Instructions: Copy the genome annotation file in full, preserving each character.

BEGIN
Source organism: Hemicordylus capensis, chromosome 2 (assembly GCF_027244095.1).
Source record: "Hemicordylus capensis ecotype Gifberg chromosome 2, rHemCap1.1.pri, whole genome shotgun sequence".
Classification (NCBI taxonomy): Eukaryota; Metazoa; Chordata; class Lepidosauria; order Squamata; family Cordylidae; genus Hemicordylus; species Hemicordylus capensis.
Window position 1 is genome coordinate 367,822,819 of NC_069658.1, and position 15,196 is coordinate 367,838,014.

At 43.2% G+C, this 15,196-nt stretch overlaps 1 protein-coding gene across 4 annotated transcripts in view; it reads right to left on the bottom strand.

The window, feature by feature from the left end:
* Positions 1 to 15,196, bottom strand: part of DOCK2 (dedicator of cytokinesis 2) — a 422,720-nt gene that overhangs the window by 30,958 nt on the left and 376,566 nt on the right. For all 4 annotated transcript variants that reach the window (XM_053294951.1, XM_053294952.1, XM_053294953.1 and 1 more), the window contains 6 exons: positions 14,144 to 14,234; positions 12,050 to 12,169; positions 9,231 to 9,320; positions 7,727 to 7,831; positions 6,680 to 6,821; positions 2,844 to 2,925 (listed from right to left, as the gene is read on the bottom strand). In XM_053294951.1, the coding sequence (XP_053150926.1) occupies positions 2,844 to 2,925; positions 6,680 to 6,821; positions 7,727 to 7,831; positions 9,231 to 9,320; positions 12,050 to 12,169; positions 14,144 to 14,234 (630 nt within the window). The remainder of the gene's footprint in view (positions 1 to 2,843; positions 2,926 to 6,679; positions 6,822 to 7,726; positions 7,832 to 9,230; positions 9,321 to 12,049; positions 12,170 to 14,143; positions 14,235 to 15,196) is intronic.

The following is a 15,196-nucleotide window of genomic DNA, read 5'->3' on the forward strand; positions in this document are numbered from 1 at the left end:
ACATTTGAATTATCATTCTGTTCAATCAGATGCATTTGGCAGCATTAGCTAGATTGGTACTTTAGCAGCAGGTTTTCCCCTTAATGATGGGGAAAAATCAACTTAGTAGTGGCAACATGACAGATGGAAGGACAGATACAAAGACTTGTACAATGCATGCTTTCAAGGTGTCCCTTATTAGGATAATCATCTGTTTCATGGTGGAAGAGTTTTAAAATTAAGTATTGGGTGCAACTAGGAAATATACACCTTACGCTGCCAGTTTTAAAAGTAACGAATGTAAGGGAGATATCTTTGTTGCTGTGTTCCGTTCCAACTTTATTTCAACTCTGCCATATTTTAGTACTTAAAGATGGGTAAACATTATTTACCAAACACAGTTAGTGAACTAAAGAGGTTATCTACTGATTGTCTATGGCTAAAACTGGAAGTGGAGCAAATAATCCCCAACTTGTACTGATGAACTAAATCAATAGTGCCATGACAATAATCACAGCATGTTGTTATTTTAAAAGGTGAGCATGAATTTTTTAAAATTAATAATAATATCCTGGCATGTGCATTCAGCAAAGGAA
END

Source organism: Hemicordylus capensis, chromosome 2 (assembly GCF_027244095.1).
Source record: "Hemicordylus capensis ecotype Gifberg chromosome 2, rHemCap1.1.pri, whole genome shotgun sequence".
Classification (NCBI taxonomy): Eukaryota; Metazoa; Chordata; class Lepidosauria; order Squamata; family Cordylidae; genus Hemicordylus; species Hemicordylus capensis.
Window position 1 is genome coordinate 367,822,819 of NC_069658.1, and position 15,196 is coordinate 367,838,014.

At 43.2% G+C, this 15,196-nt stretch overlaps 1 protein-coding gene across 4 annotated transcripts in view; it reads right to left on the bottom strand.

The window, feature by feature from the left end:
* Positions 1 to 15,196, bottom strand: part of DOCK2 (dedicator of cytokinesis 2) — a 422,720-nt gene that overhangs the window by 30,958 nt on the left and 376,566 nt on the right. For all 4 annotated transcript variants that reach the window (XM_053294951.1, XM_053294952.1, XM_053294953.1 and 1 more), the window contains 6 exons: positions 14,144 to 14,234; positions 12,050 to 12,169; positions 9,231 to 9,320; positions 7,727 to 7,831; positions 6,680 to 6,821; positions 2,844 to 2,925 (listed from right to left, as the gene is read on the bottom strand). In XM_053294951.1, the coding sequence (XP_053150926.1) occupies positions 2,844 to 2,925; positions 6,680 to 6,821; positions 7,727 to 7,831; positions 9,231 to 9,320; positions 12,050 to 12,169; positions 14,144 to 14,234 (630 nt within the window). The remainder of the gene's footprint in view (positions 1 to 2,843; positions 2,926 to 6,679; positions 6,822 to 7,726; positions 7,832 to 9,230; positions 9,321 to 12,049; positions 12,170 to 14,143; positions 14,235 to 15,196) is intronic.

The following is a 15,196-nucleotide window of genomic DNA, read 5'->3' on the forward strand; positions in this document are numbered from 1 at the left end:
ACATTTGAATTATCATTCTGTTCAATCAGATGCATTTGGCAGCATTAGCTAGATTGGTACTTTAGCAGCAGGTTTTCCCCTTAATGATGGGGAAAAATCAACTTAGTAGTGGCAACATGACAGATGGAAGGACAGATACAAAGACTTGTACAATGCATGCTTTCAAGGTGTCCCTTATTAGGATAATCATCTGTTTCATGGTGGAAGAGTTTTAAAATTAAGTATTGGGTGCAACTAGGAAATATACACCTTACGCTGCCAGTTTTAAAAGTAACGAATGTAAGGGAGATATCTTTGTTGCTGTGTTCCGTTCCAACTTTATTTCAACTCTGCCATATTTTAGTACTTAAAGATGGGTAAACATTATTTACCAAACACAGTTAGTGAACTAAAGAGGTTATCTACTGATTGTCTATGGCTAAAACTGGAAGTGGAGCAAATAATCCCCAACTTGTACTGATGAACTAAATCAATAGTGCCATGACAATAATCACAGCATGTTGTTATTTTAAAAGGTGAGCATGAATTTTTTAAAATTAATAATAATATCCTGGCATGTGCATTCAGCAAAGGAA